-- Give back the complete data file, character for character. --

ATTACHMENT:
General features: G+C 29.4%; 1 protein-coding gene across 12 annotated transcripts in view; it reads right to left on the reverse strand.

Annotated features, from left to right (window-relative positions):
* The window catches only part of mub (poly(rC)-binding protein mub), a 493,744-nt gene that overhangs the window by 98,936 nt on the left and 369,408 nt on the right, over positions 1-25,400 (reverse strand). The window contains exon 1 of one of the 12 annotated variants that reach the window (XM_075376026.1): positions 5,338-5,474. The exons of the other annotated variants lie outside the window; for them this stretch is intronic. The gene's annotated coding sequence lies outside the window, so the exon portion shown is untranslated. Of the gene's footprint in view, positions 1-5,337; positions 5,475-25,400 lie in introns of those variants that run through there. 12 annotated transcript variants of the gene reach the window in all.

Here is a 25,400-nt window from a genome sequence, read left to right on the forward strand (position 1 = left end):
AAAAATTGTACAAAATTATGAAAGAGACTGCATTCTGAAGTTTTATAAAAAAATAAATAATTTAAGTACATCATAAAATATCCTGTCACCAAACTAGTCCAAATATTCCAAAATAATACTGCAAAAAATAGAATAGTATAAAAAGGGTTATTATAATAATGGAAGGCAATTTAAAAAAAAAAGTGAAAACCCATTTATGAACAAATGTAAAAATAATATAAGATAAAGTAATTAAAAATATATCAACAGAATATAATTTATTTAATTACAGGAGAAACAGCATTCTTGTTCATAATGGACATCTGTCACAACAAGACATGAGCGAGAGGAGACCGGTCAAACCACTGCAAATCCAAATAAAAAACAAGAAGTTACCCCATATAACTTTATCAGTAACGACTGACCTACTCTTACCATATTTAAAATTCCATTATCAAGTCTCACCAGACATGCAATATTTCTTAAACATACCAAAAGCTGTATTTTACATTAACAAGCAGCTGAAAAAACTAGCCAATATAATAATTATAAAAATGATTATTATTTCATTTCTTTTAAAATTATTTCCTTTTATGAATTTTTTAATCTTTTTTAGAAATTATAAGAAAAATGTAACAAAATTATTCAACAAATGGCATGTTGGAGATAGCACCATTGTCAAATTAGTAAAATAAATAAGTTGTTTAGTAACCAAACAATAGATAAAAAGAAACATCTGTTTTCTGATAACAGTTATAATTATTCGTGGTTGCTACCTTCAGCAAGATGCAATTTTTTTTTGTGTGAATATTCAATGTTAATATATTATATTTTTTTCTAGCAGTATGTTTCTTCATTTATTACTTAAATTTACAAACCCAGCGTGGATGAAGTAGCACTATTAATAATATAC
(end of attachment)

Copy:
General features: G+C 29.4%; 1 protein-coding gene across 12 annotated transcripts in view; it reads right to left on the reverse strand.

Annotated features, from left to right (window-relative positions):
* The window catches only part of mub (poly(rC)-binding protein mub), a 493,744-nt gene that overhangs the window by 98,936 nt on the left and 369,408 nt on the right, over positions 1-25,400 (reverse strand). The window contains exon 1 of one of the 12 annotated variants that reach the window (XM_075376026.1): positions 5,338-5,474. The exons of the other annotated variants lie outside the window; for them this stretch is intronic. The gene's annotated coding sequence lies outside the window, so the exon portion shown is untranslated. Of the gene's footprint in view, positions 1-5,337; positions 5,475-25,400 lie in introns of those variants that run through there. 12 annotated transcript variants of the gene reach the window in all.

Here is a 25,400-nt window from a genome sequence, read left to right on the forward strand (position 1 = left end):
AAAAATTGTACAAAATTATGAAAGAGACTGCATTCTGAAGTTTTATAAAAAAATAAATAATTTAAGTACATCATAAAATATCCTGTCACCAAACTAGTCCAAATATTCCAAAATAATACTGCAAAAAATAGAATAGTATAAAAAGGGTTATTATAATAATGGAAGGCAATTTAAAAAAAAAAGTGAAAACCCATTTATGAACAAATGTAAAAATAATATAAGATAAAGTAATTAAAAATATATCAACAGAATATAATTTATTTAATTACAGGAGAAACAGCATTCTTGTTCATAATGGACATCTGTCACAACAAGACATGAGCGAGAGGAGACCGGTCAAACCACTGCAAATCCAAATAAAAAACAAGAAGTTACCCCATATAACTTTATCAGTAACGACTGACCTACTCTTACCATATTTAAAATTCCATTATCAAGTCTCACCAGACATGCAATATTTCTTAAACATACCAAAAGCTGTATTTTACATTAACAAGCAGCTGAAAAAACTAGCCAATATAATAATTATAAAAATGATTATTATTTCATTTCTTTTAAAATTATTTCCTTTTATGAATTTTTTAATCTTTTTTAGAAATTATAAGAAAAATGTAACAAAATTATTCAACAAATGGCATGTTGGAGATAGCACCATTGTCAAATTAGTAAAATAAATAAGTTGTTTAGTAACCAAACAATAGATAAAAAGAAACATCTGTTTTCTGATAACAGTTATAATTATTCGTGGTTGCTACCTTCAGCAAGATGCAATTTTTTTTTGTGTGAATATTCAATGTTAATATATTATATTTTTTTCTAGCAGTATGTTTCTTCATTTATTACTTAAATTTACAAACCCAGCGTGGATGAAGTAGCACTATTAATAATATAC